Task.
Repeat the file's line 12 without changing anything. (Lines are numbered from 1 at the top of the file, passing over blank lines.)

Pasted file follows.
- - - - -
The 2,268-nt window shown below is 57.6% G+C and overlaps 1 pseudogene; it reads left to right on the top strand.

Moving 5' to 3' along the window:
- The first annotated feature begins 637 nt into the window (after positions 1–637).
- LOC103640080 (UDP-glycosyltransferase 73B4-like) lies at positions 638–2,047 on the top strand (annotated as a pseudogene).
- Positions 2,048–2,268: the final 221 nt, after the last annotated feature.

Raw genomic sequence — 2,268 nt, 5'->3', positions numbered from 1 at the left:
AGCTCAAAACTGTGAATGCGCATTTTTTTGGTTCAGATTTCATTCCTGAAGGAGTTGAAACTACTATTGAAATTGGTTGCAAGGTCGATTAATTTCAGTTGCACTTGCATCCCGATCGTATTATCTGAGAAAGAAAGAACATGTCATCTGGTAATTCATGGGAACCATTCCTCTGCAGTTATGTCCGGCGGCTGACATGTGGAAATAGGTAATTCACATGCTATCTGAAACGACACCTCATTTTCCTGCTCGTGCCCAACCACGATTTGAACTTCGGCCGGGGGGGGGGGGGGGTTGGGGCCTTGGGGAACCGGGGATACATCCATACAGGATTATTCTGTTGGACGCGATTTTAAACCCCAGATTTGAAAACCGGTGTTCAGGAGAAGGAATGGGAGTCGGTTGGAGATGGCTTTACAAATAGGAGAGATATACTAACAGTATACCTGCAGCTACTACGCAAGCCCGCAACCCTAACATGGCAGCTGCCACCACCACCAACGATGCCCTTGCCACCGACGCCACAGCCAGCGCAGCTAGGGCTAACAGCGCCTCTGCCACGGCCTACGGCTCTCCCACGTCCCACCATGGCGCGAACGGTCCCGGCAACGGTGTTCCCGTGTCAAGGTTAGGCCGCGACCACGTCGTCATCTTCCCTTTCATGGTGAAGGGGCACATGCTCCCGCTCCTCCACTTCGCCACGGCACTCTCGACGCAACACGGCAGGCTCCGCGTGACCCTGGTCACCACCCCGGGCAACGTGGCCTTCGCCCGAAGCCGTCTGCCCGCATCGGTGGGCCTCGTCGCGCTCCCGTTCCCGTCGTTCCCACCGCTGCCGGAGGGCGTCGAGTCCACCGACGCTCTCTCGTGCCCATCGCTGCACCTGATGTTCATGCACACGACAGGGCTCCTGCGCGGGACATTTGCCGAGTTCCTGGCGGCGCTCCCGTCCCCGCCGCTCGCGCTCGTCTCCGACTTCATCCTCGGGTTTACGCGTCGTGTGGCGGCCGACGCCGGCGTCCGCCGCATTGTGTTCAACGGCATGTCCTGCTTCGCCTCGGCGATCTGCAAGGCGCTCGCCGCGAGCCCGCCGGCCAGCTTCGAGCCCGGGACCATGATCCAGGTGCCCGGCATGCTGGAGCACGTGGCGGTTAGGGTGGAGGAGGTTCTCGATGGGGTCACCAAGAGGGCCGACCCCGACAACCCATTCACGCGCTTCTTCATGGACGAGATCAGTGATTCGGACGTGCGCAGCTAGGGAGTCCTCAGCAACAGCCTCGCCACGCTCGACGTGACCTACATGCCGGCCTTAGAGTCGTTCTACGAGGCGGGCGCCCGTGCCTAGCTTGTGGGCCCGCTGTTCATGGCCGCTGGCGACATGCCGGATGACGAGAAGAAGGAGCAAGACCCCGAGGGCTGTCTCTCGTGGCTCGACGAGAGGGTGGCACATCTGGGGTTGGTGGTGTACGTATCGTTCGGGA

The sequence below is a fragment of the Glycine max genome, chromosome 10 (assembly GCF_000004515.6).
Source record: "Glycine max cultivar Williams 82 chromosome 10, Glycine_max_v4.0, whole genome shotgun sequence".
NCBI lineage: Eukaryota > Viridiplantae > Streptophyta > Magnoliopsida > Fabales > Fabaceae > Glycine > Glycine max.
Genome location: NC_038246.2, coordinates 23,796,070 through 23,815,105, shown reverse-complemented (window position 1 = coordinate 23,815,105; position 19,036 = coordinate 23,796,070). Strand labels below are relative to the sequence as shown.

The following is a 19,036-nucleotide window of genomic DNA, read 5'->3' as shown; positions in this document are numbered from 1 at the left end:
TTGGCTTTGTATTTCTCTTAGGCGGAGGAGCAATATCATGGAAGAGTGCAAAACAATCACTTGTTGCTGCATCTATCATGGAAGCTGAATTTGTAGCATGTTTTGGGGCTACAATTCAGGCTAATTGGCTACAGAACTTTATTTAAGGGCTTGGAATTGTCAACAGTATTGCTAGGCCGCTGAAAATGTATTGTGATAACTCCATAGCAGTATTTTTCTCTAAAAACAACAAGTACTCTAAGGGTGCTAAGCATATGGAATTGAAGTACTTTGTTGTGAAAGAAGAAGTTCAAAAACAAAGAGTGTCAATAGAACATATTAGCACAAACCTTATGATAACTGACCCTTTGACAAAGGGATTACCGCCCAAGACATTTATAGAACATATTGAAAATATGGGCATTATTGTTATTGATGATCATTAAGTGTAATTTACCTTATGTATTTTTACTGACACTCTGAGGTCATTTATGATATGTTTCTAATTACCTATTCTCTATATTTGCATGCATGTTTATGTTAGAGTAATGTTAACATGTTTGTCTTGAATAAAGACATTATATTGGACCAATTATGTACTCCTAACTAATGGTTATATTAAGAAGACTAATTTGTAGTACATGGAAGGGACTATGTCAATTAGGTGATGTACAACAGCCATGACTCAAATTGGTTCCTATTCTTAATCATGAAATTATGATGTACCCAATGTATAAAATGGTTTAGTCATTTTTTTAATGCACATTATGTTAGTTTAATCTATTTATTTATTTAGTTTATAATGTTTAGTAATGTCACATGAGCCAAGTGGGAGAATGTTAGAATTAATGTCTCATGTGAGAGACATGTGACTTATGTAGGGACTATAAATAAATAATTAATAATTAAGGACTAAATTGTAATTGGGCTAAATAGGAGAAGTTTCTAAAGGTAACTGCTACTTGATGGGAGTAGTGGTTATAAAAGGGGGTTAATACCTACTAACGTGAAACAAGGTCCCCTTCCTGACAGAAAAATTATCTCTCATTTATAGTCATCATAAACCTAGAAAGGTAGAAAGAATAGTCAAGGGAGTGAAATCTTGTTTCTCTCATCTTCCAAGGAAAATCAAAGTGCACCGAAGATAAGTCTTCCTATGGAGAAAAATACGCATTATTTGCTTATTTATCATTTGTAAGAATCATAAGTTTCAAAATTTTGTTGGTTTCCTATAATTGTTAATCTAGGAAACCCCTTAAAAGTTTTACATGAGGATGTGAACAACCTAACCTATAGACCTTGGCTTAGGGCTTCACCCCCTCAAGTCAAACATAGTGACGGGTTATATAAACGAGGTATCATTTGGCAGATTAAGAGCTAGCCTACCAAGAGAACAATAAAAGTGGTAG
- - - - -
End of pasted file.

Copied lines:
The following is a 19,036-nucleotide window of genomic DNA, read 5'->3' as shown; positions in this document are numbered from 1 at the left end: